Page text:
Areas of Expertise
- Conservation Biology
- Species Extinction
- Impact of Habitat Fragmentation on Biodiversity
- Protected Area and Corridor Design
- Animal Movement and Migration
- Conservation and Development
William Newmark, P.h.D., research curator, has spent his professional career of nearly 40 years researching a variety of important biological issues, including extinction of vertebrate species, protected area and wildlife corridor design, vertebrate species movement, and conservation and development. His field research in western North America and East Africa has focused on documenting patterns and processes of extinction of large mammals and a long-term study (36 consecutive years) examining the impact of forest fragmentation and disturbance on understory bird populations in the Usambara Mountains, Tanzania. His research has highlighted the problems that nature reserves are facing in conserving biodiversity and has provided important justifications for a series of worldwide initiatives to link national parks and related reserves with wildlife corridors.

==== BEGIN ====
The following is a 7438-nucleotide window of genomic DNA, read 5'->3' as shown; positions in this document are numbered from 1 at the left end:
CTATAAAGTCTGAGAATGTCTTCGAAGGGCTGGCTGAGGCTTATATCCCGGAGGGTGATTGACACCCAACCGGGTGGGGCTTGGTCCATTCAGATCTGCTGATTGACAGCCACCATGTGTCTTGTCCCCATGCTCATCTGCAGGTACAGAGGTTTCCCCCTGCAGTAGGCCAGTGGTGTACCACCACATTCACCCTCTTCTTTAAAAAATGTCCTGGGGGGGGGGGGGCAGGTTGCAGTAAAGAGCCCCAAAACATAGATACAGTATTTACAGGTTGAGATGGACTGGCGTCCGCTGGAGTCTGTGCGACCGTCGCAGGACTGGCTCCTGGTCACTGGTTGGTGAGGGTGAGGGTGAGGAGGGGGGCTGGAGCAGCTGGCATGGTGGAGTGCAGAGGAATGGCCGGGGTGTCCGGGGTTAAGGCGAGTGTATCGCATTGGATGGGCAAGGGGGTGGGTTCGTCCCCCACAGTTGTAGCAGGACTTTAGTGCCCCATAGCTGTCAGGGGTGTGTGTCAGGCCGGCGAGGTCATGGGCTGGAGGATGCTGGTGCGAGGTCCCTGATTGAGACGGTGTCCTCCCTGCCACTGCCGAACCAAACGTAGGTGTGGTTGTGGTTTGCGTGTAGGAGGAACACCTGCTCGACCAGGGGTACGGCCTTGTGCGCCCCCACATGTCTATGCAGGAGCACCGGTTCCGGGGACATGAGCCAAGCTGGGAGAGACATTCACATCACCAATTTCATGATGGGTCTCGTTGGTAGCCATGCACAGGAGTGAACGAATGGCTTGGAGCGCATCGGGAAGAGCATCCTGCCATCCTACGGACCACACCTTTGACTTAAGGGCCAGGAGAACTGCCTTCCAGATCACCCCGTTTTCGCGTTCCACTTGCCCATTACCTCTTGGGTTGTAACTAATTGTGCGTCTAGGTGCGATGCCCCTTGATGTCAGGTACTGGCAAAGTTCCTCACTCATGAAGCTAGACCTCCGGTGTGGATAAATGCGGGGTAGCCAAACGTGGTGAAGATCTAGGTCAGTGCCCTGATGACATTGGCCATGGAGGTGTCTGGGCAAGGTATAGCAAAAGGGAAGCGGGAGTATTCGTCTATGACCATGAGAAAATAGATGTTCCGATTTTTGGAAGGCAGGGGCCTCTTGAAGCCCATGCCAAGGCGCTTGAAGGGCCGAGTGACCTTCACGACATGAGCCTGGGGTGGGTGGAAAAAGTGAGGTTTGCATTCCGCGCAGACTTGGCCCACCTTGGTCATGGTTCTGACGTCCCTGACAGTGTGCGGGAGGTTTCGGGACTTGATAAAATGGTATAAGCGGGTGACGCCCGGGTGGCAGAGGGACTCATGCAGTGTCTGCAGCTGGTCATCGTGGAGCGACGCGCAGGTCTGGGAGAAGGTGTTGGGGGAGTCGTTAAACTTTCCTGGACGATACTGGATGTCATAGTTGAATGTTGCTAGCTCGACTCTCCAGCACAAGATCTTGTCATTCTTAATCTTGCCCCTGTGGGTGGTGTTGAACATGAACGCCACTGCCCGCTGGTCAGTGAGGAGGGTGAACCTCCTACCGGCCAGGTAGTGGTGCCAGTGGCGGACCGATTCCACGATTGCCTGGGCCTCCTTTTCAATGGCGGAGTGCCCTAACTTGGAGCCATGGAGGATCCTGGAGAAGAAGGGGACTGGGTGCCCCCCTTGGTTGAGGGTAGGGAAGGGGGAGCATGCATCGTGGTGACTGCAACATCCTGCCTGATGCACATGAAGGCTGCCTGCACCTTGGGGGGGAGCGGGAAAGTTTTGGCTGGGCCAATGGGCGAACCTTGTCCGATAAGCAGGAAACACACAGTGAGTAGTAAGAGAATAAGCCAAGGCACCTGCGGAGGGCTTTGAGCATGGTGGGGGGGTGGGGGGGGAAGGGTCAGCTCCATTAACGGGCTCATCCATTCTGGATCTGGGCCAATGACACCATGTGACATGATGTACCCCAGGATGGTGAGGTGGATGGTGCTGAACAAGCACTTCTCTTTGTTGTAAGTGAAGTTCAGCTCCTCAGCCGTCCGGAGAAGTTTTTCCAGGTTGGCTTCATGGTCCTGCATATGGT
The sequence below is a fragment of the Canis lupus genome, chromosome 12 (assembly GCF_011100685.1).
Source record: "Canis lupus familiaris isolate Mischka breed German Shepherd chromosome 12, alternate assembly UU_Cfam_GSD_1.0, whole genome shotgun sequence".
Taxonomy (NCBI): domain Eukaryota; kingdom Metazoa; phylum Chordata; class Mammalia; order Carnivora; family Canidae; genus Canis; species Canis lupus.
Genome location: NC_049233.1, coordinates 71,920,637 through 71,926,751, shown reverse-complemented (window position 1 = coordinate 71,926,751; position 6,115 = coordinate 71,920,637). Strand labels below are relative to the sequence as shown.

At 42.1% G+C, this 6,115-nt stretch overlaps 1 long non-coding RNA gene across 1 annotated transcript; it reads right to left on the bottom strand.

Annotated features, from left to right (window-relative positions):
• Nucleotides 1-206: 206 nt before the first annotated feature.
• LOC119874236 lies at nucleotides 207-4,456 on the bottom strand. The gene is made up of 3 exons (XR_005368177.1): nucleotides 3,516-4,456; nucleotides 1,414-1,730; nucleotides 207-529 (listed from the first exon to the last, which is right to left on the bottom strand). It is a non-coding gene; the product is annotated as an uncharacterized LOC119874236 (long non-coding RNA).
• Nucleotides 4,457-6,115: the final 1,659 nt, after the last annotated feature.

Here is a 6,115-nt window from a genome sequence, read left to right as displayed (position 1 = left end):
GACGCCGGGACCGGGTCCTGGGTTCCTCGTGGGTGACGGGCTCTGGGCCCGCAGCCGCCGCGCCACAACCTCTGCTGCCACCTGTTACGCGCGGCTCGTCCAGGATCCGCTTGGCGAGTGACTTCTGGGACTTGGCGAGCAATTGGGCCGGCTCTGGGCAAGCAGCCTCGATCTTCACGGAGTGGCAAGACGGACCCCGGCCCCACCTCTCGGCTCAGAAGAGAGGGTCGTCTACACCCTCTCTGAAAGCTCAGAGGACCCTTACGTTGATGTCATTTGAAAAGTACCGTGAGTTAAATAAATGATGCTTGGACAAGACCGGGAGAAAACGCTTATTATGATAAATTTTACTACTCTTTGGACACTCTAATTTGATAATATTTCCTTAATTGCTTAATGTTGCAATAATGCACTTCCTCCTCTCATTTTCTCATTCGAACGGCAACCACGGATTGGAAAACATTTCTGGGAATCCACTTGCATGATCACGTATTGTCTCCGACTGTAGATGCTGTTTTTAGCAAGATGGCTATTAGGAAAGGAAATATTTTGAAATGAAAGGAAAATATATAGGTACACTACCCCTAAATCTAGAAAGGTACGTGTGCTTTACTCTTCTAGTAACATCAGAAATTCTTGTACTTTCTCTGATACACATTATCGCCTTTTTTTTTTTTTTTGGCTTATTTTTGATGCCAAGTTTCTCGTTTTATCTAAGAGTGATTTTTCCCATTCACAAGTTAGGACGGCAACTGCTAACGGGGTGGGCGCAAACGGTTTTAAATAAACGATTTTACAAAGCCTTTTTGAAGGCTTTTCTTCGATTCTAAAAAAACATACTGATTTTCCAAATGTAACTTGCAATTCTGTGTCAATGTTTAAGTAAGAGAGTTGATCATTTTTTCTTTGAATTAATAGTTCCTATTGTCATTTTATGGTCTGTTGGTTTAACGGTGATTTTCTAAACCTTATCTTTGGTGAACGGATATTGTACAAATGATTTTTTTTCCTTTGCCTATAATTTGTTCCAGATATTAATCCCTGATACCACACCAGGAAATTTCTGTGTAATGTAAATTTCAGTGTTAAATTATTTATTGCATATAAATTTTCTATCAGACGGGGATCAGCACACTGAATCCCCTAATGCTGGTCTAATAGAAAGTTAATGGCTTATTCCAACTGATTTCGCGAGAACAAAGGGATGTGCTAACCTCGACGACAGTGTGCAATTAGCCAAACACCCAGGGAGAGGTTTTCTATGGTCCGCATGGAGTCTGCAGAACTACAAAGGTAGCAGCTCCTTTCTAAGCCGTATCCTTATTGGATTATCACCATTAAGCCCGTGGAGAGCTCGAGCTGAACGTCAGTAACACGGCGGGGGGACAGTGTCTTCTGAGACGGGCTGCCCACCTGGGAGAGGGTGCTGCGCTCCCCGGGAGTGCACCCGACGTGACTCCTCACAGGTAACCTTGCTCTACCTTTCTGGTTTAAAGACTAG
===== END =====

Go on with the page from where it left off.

Newmark has served for 20 years as a senior technical consultant in biodiversity conservation to the World Bank, and has been planner and technical adviser on a number of conservation projects in East Africa. He is active in the Society for Conservation Biology, the Ecological Society of America, and the American Ornithological Society.
Highly sought after as an expert, Newmark has presented numerous seminars around the country, testified in Congress, and has been interviewed by news organizations around the world, including BBC and ABC Nightline. Technical as well as popular reviews of his research have appeared in Science, Science News, Nature, The New York Times, The Washington Post, and The Independent. His findings have been cited in many undergraduate and graduate ecology and conservation biology textbooks.
Newmark received a Ph.D. in Ecology in 1986 and a M.S. in Wildland Management in 1980 from the University of Michigan, and a B.A. in Biology from the University of Colorado.